There was a time, a time when SharePoint frankly lacked usability and some of the more end user-centric features that made it more exciting to use. It was during that time that many of these intranet-in-a-box products emerged. These powerful intranet solutions provided great rich end-user experiences. Today the story is much different. With the ever-evolving Office 365 platform, the features that are available, and in the works are addressing many of the gaps that the intranet-in-a-box solutions filled in so elegantly.

This is a loaded topic in itself (definitely warranting a dedicated blog post), but for now it is important to understand that much more scrutiny should be applied when decided if an intranet product should be used for the next version of your intranet.

Microsoft Teams is your friend

Microsoft Teams is a powerful tool, and those that love it, find it hard to imagine a world without it. To date, many of the feature additions to the tool have focused on integrating SharePoint elements into Microsoft Teams, such as adding SharePoint pages as tabs and integrating lists and libraries as tabs. However, the interesting twist is that now Microsoft is looking at the reverse integration. This means integrating Microsoft Team elements into modern SharePoint pages!

This is exciting for those who like me, continue to hope for a more integrated Office 365 world. This means not penalizing certain users that do or do not want to use the plethora of tools available in Office 365. The SharePoint and Microsoft Teams friendship is only going to grow stronger, and the collaboration story that it will harbour is going to become an amazing experience for end users.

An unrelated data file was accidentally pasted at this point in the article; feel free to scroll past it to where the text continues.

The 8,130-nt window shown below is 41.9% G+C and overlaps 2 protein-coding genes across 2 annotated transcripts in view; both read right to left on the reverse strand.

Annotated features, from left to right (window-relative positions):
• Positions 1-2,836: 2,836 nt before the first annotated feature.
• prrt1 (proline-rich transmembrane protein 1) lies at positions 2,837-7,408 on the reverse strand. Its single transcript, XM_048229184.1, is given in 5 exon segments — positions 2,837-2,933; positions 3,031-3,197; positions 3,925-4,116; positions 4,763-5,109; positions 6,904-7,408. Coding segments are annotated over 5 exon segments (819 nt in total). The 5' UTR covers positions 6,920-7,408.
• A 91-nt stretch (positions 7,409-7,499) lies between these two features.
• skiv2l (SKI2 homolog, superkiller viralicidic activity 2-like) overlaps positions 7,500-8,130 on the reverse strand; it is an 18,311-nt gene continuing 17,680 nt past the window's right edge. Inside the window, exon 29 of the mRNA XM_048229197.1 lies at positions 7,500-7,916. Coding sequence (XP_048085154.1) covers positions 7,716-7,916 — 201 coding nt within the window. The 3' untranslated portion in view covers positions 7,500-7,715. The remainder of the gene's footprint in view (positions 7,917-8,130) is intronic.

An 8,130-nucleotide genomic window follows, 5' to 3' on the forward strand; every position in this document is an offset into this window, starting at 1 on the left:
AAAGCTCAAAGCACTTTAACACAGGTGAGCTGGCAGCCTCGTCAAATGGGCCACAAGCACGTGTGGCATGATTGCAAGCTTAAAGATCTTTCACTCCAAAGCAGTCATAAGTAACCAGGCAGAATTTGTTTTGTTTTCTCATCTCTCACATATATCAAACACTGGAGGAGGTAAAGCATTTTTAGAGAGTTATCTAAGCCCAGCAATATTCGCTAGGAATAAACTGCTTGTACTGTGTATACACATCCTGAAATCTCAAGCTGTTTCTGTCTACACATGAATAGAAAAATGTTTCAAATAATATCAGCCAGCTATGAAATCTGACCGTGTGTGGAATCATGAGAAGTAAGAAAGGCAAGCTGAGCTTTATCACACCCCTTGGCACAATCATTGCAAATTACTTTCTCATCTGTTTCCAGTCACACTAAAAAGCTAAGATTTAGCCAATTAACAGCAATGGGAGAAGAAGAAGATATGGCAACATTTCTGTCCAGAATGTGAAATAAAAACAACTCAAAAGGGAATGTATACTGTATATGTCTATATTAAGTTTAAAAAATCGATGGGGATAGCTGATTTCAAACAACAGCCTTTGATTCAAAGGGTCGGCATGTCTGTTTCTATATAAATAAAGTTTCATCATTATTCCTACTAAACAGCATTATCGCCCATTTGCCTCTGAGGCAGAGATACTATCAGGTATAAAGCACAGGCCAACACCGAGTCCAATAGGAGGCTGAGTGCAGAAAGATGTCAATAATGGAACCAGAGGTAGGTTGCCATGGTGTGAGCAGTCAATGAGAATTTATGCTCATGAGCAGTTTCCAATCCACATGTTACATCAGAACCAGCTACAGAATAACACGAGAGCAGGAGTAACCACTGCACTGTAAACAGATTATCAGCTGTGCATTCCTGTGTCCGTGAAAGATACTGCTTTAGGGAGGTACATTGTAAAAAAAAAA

There is one common trend among all of the exciting things I’ve mentioned above. The end user is front and center in focus! There is an unrelenting push from Microsoft to continue to better the new digital workplace story. It isn’t a fairy tale story yet, there are still many gaps, and much of the excitement is based on the change that Microsoft has promised, but one thing is for sure, there hasn’t been a better time to be a user of SharePoint and Office 365!

Here at Softlanding, we host monthly Office 365 Customer Immersion Experience workshops able to host up to six people in our in-house lab. These workshops are free to attend and allow you and your staff to test-drive Office 365 and its various platforms including SharePoint, Power BI, Skype for Business, Windows 10 and Microsoft Teams. To learn more and register for our upcoming workshop, please visit: /vancouver-office365-cie/ 

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Softlanding is a long-established IT services provider of transformation, professional services and managed IT services that helps organizations boost innovation and drive business value. We are a multi-award-winning Microsoft Gold Partner with 13 Gold Competencies and we use our experience and expertise to be a trusted advisor to our clients. Headquartered in Vancouver, BC, we have staff and offices in Toronto, Montreal and Calgary to serve clients across Canada.